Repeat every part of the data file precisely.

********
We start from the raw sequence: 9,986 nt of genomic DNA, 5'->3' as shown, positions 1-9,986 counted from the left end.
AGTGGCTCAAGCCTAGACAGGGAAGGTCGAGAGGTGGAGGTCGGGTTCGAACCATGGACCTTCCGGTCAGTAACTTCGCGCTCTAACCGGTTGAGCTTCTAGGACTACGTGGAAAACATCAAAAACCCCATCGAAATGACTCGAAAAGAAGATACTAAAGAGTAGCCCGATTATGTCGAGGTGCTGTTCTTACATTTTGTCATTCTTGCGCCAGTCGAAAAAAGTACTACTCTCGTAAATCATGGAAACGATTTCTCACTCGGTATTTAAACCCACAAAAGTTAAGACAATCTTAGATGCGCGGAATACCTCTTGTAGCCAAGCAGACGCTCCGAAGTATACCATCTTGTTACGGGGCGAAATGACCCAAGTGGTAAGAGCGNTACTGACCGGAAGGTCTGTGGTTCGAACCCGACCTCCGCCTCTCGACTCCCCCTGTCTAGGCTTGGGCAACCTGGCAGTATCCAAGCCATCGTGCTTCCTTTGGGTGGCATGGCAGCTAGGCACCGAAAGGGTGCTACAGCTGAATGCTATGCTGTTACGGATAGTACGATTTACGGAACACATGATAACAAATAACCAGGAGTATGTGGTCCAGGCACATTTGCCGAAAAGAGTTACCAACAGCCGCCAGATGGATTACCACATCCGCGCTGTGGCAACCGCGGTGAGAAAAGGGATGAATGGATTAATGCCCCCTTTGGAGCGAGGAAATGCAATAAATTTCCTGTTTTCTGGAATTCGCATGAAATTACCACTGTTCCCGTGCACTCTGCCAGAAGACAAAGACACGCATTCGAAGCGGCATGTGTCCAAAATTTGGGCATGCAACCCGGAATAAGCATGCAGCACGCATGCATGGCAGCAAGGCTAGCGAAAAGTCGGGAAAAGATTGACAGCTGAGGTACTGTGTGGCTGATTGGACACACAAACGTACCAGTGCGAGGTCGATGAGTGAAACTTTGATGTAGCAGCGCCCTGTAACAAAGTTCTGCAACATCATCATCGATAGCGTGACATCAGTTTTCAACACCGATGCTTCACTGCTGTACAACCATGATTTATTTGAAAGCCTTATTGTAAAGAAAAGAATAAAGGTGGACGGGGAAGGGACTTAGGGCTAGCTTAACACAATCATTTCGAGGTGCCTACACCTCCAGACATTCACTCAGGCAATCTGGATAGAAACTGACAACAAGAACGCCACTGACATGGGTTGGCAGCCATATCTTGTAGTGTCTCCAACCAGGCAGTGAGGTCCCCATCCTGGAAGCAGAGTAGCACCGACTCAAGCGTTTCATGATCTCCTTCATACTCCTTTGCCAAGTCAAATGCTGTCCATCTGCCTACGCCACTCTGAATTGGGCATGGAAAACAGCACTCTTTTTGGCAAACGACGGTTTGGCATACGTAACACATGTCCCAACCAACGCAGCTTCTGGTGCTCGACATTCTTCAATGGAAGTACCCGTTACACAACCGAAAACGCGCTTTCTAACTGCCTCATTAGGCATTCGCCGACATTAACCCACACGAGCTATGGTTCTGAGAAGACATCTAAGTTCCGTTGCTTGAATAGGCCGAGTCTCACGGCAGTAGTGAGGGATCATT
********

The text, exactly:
We start from the raw sequence: 9,986 nt of genomic DNA, 5'->3' as shown, positions 1-9,986 counted from the left end.
AGTGGCTCAAGCCTAGACAGGGAAGGTCGAGAGGTGGAGGTCGGGTTCGAACCATGGACCTTCCGGTCAGTAACTTCGCGCTCTAACCGGTTGAGCTTCTAGGACTACGTGGAAAACATCAAAAACCCCATCGAAATGACTCGAAAAGAAGATACTAAAGAGTAGCCCGATTATGTCGAGGTGCTGTTCTTACATTTTGTCATTCTTGCGCCAGTCGAAAAAAGTACTACTCTCGTAAATCATGGAAACGATTTCTCACTCGGTATTTAAACCCACAAAAGTTAAGACAATCTTAGATGCGCGGAATACCTCTTGTAGCCAAGCAGACGCTCCGAAGTATACCATCTTGTTACGGGGCGAAATGACCCAAGTGGTAAGAGCGNTACTGACCGGAAGGTCTGTGGTTCGAACCCGACCTCCGCCTCTCGACTCCCCCTGTCTAGGCTTGGGCAACCTGGCAGTATCCAAGCCATCGTGCTTCCTTTGGGTGGCATGGCAGCTAGGCACCGAAAGGGTGCTACAGCTGAATGCTATGCTGTTACGGATAGTACGATTTACGGAACACATGATAACAAATAACCAGGAGTATGTGGTCCAGGCACATTTGCCGAAAAGAGTTACCAACAGCCGCCAGATGGATTACCACATCCGCGCTGTGGCAACCGCGGTGAGAAAAGGGATGAATGGATTAATGCCCCCTTTGGAGCGAGGAAATGCAATAAATTTCCTGTTTTCTGGAATTCGCATGAAATTACCACTGTTCCCGTGCACTCTGCCAGAAGACAAAGACACGCATTCGAAGCGGCATGTGTCCAAAATTTGGGCATGCAACCCGGAATAAGCATGCAGCACGCATGCATGGCAGCAAGGCTAGCGAAAAGTCGGGAAAAGATTGACAGCTGAGGTACTGTGTGGCTGATTGGACACACAAACGTACCAGTGCGAGGTCGATGAGTGAAACTTTGATGTAGCAGCGCCCTGTAACAAAGTTCTGCAACATCATCATCGATAGCGTGACATCAGTTTTCAACACCGATGCTTCACTGCTGTACAACCATGATTTATTTGAAAGCCTTATTGTAAAGAAAAGAATAAAGGTGGACGGGGAAGGGACTTAGGGCTAGCTTAACACAATCATTTCGAGGTGCCTACACCTCCAGACATTCACTCAGGCAATCTGGATAGAAACTGACAACAAGAACGCCACTGACATGGGTTGGCAGCCATATCTTGTAGTGTCTCCAACCAGGCAGTGAGGTCCCCATCCTGGAAGCAGAGTAGCACCGACTCAAGCGTTTCATGATCTCCTTCATACTCCTTTGCCAAGTCAAATGCTGTCCATCTGCCTACGCCACTCTGAATTGGGCATGGAAAACAGCACTCTTTTTGGCAAACGACGGTTTGGCATACGTAACACATGTCCCAACCAACGCAGCTTCTGGTGCTCGACATTCTTCAATGGAAGTACCCGTTACACAACCGAAAACGCGCTTTCTAACTGCCTCATTAGGCATTCGCCGACATTAACCCACACGAGCTATGGTTCTGAGAAGACATCTAAGTTCCGTTGCTTGAATAGGCCGAGTCTCACGGCAGTAGTGAGGGATCATT